I visited a recently admitted pediatric patient, 17-year-old Lucía. Here from Mexico City for treatment in Chicago, she was later discharged to hospice in her aunt’s home in a nearby Illinois town. In reviewing the most recent notes for this young cancer patient, I was upset to find that her parents were not here with her. Her dad had died, as well as one of her brothers, and her mom was recently hospitalized. Make-A-Wish Foundation was trying to get her mom here on a temporary visa to visit.
But when I arrived, a large support group of well-dressed cousins and aunties were there. They were all in a celebratory mood. They had brought home-cooked food, and were smiling, friendly and happy. And her wonderful brother, Alonso, who was also her best friend, was by her side.
Who amongst us feels like a superhero at the end of the day? Do you ever feel like we must have superhero powers to manage juggling all that is on our plates, including all our daily professional and personal responsibilities, not to mention all the emotions included in our day-to day-lives?
Well, I stopped asking myself that question. I stopped thinking in terms of how busy am. Instead, in the new Jewish year as I try to be more introspective, I’m going to try to stop and ask myself what have I missed in the process of my juggling act. In terms of hospice patients, was there something I missed? I will remind myself to ask what stumbling blocks are in the way of a patient’s ability to feel like a superhero and how can I help remove them.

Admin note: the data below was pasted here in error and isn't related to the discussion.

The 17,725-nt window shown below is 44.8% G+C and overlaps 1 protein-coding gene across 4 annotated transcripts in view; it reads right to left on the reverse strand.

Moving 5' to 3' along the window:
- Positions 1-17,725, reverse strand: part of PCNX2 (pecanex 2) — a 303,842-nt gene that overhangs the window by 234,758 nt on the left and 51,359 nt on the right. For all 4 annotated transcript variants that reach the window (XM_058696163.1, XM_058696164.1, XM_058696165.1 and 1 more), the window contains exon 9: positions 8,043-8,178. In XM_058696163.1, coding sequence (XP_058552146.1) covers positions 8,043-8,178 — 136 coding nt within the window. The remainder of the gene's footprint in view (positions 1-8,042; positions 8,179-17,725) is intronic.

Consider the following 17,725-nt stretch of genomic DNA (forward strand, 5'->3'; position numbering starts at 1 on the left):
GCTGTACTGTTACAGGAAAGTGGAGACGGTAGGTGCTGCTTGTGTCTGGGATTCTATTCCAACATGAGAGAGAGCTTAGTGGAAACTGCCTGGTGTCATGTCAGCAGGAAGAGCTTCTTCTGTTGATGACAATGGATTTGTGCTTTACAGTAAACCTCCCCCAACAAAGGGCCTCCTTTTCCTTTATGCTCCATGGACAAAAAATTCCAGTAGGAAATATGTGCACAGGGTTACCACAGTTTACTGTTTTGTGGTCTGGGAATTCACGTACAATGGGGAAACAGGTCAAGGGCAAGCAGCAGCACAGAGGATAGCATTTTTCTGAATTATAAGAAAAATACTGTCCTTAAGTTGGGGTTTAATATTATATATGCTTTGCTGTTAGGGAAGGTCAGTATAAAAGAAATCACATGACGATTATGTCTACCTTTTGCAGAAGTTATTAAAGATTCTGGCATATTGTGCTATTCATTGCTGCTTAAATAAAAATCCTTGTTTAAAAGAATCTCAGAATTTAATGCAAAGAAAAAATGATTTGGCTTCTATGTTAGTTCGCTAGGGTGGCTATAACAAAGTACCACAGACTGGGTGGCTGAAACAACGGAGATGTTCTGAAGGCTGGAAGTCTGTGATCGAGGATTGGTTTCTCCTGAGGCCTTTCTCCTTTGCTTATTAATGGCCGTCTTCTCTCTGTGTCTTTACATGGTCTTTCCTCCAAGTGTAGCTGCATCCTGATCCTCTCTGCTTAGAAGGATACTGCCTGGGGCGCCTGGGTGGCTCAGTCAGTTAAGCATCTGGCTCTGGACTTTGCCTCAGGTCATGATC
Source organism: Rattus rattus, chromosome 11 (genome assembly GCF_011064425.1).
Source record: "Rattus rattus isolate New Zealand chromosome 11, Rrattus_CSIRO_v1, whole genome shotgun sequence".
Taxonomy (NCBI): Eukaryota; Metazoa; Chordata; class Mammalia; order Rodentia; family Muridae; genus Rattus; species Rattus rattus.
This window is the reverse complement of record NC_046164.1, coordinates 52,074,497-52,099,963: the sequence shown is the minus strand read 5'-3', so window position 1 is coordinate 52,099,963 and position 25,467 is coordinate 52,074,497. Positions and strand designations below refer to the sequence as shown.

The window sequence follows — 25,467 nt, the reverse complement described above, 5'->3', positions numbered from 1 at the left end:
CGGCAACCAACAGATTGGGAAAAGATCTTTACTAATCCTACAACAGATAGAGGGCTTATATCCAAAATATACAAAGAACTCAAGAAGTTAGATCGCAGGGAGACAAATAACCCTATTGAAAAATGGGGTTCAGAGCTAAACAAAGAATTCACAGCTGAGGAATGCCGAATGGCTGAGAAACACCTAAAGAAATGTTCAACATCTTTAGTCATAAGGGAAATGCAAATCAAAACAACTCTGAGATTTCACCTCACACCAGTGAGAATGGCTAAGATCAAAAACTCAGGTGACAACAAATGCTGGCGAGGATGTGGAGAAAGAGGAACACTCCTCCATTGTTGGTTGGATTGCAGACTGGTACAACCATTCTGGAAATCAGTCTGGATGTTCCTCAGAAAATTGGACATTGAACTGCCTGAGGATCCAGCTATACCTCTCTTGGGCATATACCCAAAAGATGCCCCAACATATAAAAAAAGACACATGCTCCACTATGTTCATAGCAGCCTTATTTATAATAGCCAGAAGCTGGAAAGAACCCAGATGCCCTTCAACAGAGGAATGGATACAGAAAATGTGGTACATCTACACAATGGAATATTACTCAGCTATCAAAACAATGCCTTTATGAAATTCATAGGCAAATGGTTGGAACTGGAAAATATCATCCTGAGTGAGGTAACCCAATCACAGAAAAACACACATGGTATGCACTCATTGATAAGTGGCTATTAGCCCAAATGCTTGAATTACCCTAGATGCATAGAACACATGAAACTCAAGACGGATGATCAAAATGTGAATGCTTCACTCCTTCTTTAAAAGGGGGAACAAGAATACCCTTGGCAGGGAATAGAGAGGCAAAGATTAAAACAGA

“The past is gone, the future is not yet here. If we do not go back to ourselves in the present moment, we cannot be in touch with life.” ̶ Thich Nhat Hanh
Before I came to work as a social worker at JourneyCare, I was a volunteer for many years. During that time, I visited with a hospice patient, who I will call Susan. Susan was in her 50s and had ovarian cancer. One day she shared with me that she had been an avid golfer and that she was feeling sad that she would never golf again. I asked her if she would like me to take her to the driving range and she lit up. Her family was pretty nervous about the idea, but Susan said to all of us, “I want to live until I die.”
Yeimy, a beautiful mother of three, lost her hair to chemotherapy. By the time she came to our Pepper Family Hospice CareCenter in Barrington, her hair had started to grow back but was still very short. As a show of support, seven of her family members buzz cut their hair as short as hers, including her 16-year-old daughter Maggy. They did this en masse on a Saturday afternoon at the Barrington CareCenter.
Yeimy's husband was hesitant about having Wendy, their 9-year-old daughter, cut her hair quite that short. Wendy was unhappy about this, but began to search for another inspiration.